As You Like It presents Marcel Dettmann and Matrixxman at Public Works, 9 p.m.-3 a.m. Thursday, Sept. 25. $15-$20; publicsf.com // As You Like It presents Tin Man and Basic Soul Unit at Monarch, 9 p.m.-4 a.m. Friday, Sept. 26. $10-$15; monarchsf.com
Normally, the feature slot in this column focuses on one party — but this isn't a normal weekend. For those keeping score, this weekend features more heavyweight talent in San Francisco than any other weekend of 2014 so far, and it's all kicking off with a double-header hosted by As You Like It.
The festivities begin on Thursday, when Marcel Dettmann headlines Public Works. For the uninitiated, Dettmann is the living, breathing avatar of German techno: A resident DJ at Berlin club Berghain, he's heavily involved with its record label Ostgut Ton, and produces his own brand of sharp and sleek minimal techno. His DJ sets are as good as it gets as far as techno is concerned, long-form and propulsive, composed of the finest underground techno but never employing minimalism for minimalism's sake. Joining him is Matrixxman, one of San Francisco's finest producers who has been making serious waves in the techno world recently with a number of excellent records and a European tour. Together, they make for what is probably the best Thursday night party lineup you'll see all year. Local DJs Mossmoss and Patrick Gil go back-to-back to open the night.
On Friday, As You Like It switches gears and hosts two of the world's finest deep-house producers at Monarch. Basic Soul Unit, based in Toronto, is one of the most understated producers around: He's never been in the spotlight but has released a steady stream of superb Detroit-flavored underground house music since his first record in 2003. He'll be performing live alongside Tin Man, an acid house magician whose soulful, emotional grooves sound like love letters written both by and to the Roland TB-303. Jason Kendig is joined by Bells & Whistles to open and close the night.
These two parties alone would make for a top-notch weekender, but they're just the tip of the iceberg. Read below for a mere snapshot of what else is going on.
[jump] Blasthaus presents the Modern Love Tour with Andy Stott, Demdike Stare, Prefuse 73, and more at 1015 Folsom, 10 p.m.-3 a.m. Friday, Sept. 26. $20-$25; 1015.com
“Dark experimental electronic music” and “crowd-pleasers” don't often go together in the same sentence, but in this case, they do. Both Demdike Stare and Andy Stott (premier artists on U.K. label Modern Love, hence the name) are astonishingly good live performers: Demdike Stare pairs the bleak, blackened atmosphere of its early career with its recent bass-heavy techno experiments, making for a live set that's both scary and danceable; meanwhile, Andy Stott's noisy, oppressive grit is leavened by a generous dose of female vocals and Amen breaks. If darkness isn't your thing, digital hip-hop producer Prefuse 73 is joined by Letherette and local producer Brogan Bentley to dish up something on the lighter side.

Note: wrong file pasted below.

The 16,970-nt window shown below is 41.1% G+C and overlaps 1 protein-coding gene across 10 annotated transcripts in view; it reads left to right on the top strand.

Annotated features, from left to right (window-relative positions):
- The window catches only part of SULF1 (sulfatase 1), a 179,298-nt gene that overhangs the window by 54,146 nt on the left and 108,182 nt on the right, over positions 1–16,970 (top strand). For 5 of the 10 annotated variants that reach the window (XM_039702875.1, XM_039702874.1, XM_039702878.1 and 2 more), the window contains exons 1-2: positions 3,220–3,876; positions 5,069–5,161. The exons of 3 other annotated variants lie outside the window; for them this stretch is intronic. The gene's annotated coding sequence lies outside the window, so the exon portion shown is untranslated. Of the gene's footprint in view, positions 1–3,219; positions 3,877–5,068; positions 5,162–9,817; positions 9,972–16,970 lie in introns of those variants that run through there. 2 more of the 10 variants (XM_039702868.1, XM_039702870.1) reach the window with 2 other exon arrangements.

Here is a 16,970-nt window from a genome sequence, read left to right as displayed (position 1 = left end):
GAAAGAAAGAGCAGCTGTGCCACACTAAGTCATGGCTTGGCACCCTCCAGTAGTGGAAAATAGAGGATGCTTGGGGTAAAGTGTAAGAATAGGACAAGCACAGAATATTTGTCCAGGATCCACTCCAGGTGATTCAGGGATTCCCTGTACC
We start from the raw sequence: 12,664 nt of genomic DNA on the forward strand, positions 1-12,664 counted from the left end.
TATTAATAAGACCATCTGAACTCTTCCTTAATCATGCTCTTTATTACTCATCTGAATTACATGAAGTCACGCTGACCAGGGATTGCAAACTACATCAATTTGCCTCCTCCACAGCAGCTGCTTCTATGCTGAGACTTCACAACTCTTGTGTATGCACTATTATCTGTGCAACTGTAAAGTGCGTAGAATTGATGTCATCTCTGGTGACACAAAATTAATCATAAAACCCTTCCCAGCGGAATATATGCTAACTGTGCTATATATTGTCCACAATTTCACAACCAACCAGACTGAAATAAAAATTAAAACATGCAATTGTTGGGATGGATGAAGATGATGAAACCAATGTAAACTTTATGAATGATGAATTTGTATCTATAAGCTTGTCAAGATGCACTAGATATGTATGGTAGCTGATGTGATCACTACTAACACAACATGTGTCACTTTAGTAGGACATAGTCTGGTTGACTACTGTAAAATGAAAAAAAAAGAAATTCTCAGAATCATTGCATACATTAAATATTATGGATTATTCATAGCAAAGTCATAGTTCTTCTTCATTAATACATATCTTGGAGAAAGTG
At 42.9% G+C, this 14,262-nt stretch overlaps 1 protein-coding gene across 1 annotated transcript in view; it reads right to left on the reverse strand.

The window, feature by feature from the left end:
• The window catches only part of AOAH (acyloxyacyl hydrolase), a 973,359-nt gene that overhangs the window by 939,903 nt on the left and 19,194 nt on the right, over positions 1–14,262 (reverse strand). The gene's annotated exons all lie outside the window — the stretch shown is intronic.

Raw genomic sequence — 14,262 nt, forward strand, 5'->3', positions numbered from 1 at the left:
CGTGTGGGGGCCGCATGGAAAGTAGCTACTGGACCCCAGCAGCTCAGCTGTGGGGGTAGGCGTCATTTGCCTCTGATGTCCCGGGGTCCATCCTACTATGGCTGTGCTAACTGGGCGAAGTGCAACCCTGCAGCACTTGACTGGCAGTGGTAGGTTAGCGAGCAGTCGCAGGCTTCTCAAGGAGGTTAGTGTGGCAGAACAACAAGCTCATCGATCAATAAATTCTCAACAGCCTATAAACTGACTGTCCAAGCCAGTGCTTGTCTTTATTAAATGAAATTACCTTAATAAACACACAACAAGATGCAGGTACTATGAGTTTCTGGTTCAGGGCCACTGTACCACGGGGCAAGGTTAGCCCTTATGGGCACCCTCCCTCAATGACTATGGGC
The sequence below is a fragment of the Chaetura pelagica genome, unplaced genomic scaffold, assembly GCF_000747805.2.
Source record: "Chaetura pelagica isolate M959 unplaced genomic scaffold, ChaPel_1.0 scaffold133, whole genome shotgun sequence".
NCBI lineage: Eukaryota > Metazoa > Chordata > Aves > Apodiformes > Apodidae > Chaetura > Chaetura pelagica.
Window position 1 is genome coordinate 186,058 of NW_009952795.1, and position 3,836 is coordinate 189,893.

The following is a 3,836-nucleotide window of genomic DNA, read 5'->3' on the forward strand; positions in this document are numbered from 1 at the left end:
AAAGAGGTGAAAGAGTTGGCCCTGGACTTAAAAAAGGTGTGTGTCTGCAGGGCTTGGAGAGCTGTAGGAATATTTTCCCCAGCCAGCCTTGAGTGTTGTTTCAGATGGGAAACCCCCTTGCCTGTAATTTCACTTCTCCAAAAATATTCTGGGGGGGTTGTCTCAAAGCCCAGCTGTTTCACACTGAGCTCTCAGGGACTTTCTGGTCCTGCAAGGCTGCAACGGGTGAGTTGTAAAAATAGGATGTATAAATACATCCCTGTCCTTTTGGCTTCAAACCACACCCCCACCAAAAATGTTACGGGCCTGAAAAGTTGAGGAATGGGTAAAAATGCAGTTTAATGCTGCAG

Rollingtuff and Public Works present Recondite, Ten Walls, Jon Charnis and more at Public Works, 9 p.m.-3:30 a.m. Friday, Sept. 26. $17-$20; publicsf.com
Recondite is proof that underground electronic music and mainstream success aren't mutually exclusive. Recondite's first productions were moody, understated pieces of melodic techno, plaintive yet dancefloor-ready. His newer productions are just as beautifully melancholy but have even more dancefloor appeal, tugging at your heartstrings while they move your feet. Joining him are Ten Walls, a duo whose debut release on Dixon's Innervisions label, Gotham, was one of 2013's biggest deep house tracks, and Jon Charnis, a new producer also affiliated with Innervisions and Lee Burridge's All Day I Dream imprint.
If the innumerable other events happening this Friday aren't to your taste — you're more of a disco person, for instance — then an extended set by disco-house legend Daniel Wang is just what the doctor ordered. Born in California, raised in New York, and now settled in Berlin, Wang has been producing and DJing disco and disco-flavored house music since 1993. Wang's productions and edits aren't disco rehashes; rather, they're timely (and timeless) interpretations of disco's spirit transplanted into new flesh, putting him far ahead of the pack. The party starts early and goes late, thanks to supporting DJs Ken Vulsion, DJ Spun, and New York's Ernie Cote, who kick things off at happy hour in preparation for Wang's longer set later on.
Uwe Schmidt, known by many aliases but best known as Atom Heart (now Atom™), is without doubt one of the most talented (and underrated) electronic musicians active today. Summing him up in a word, or a sentence, or a blurb, is impossible, but over a nearly 30-year career he has produced somewhere around 100 albums, countless singles and EPs, and shows no signs of slowing down. His latest endeavor as Atom™ is called “Ground Loop,” and it's one of his most exciting in years — it's four-to-the-floor techno, like his early Atom Heart material, but updated for the modern era, influenced strongly by his nascent partnership with German ür-techno institution Ostgut Ton. Richly melodic and designed to make you dance, it's his finest material in years, and seeing it live in person is a no-brainer.